While stuck in traffic jams at busy intersections, I have often wondered where all the people who are similarly stuck are headed to. I like to imagine their professions; their homes and what impulses propel them to where they might be going. I think about their lives and desires and wonder if they are someone by day and someone else by night. I think about the places they could have visited, the gatherings they might have held, their laughter and the silences that may have ensued when they held their breath in wonder or passion or love or in a combination of all of these. Sometimes, they notice and look quizzically at me. And I look away. It has never grown old, this guessing game. But for a lot of people, the Gaze has become a way of life. Something to contend with, to deal with, like natural calamities, hunger or diphtheria.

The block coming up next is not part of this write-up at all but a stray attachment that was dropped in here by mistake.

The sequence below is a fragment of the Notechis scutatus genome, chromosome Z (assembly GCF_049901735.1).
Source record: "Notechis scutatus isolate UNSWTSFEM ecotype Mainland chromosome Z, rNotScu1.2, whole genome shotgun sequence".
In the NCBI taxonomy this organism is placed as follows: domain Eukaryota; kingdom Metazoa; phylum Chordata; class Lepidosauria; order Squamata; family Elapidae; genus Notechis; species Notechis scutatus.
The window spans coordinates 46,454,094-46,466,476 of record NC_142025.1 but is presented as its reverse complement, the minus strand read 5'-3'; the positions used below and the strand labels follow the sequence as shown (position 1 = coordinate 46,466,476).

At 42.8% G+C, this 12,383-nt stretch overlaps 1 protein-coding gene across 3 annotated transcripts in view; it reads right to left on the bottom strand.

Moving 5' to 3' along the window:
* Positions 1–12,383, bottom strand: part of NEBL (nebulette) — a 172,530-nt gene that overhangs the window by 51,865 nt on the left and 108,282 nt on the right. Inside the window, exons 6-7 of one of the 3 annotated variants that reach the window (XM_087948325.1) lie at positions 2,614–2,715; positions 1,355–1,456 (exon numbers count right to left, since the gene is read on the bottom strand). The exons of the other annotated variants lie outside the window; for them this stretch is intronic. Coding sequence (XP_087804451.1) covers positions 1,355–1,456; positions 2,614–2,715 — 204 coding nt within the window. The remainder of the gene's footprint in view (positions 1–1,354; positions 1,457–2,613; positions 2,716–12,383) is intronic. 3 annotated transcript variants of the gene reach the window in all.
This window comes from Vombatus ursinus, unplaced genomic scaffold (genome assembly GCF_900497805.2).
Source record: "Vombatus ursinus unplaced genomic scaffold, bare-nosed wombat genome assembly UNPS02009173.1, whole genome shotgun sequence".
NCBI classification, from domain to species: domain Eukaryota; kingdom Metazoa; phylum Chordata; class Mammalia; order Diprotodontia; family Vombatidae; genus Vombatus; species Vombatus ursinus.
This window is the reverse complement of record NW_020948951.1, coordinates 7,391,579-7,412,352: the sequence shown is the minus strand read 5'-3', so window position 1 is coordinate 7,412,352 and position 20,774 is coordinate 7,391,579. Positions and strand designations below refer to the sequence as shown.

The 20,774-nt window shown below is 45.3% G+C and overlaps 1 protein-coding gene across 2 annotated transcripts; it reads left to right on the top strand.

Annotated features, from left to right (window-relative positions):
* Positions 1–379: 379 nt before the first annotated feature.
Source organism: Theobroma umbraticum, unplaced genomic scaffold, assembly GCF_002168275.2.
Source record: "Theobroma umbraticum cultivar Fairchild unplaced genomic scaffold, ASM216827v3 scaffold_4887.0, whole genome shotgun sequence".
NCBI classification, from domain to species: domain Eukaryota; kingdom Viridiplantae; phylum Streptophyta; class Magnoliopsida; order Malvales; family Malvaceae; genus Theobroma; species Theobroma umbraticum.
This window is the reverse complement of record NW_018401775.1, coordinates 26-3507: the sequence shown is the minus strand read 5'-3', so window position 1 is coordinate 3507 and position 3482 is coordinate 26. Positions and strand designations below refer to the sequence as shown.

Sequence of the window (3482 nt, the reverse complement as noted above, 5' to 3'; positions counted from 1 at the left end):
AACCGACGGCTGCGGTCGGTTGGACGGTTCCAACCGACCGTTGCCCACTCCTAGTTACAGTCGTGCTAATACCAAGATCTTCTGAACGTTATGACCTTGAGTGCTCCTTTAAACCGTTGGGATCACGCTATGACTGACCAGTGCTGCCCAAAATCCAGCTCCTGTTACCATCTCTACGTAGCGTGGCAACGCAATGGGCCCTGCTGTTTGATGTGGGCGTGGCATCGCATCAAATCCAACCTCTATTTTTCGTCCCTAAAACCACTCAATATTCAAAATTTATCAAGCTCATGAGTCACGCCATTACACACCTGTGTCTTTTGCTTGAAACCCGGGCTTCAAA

Queer is a term that is used for anything strange or out of the ordinary and what can be stranger than the cravings of love? But apparently, some queerings are queerer than others. And so, today, the word queer has come to predominantly mean desires that do not conform to heteronormative codes of social presentation and sexual behaviour. It is interesting that non-binary, gender non confirming, self-determined individuals are called Queer in a world that has for eons asked people to change existing suffocating systems, overthrow unjust regimes, choose mercy over crucifixion, spill blood for liberty, equality and fraternity, break chains because there is nothing else to lose, make salt, unsee skin colour. It is ironic that real change has always come from queering the ‘norms’, leading to nations being formed and men becoming founding fathers while there are these other queers who lose their livelihood, their nation, their human rights. Apparently, some queerings are indeed queerer than others.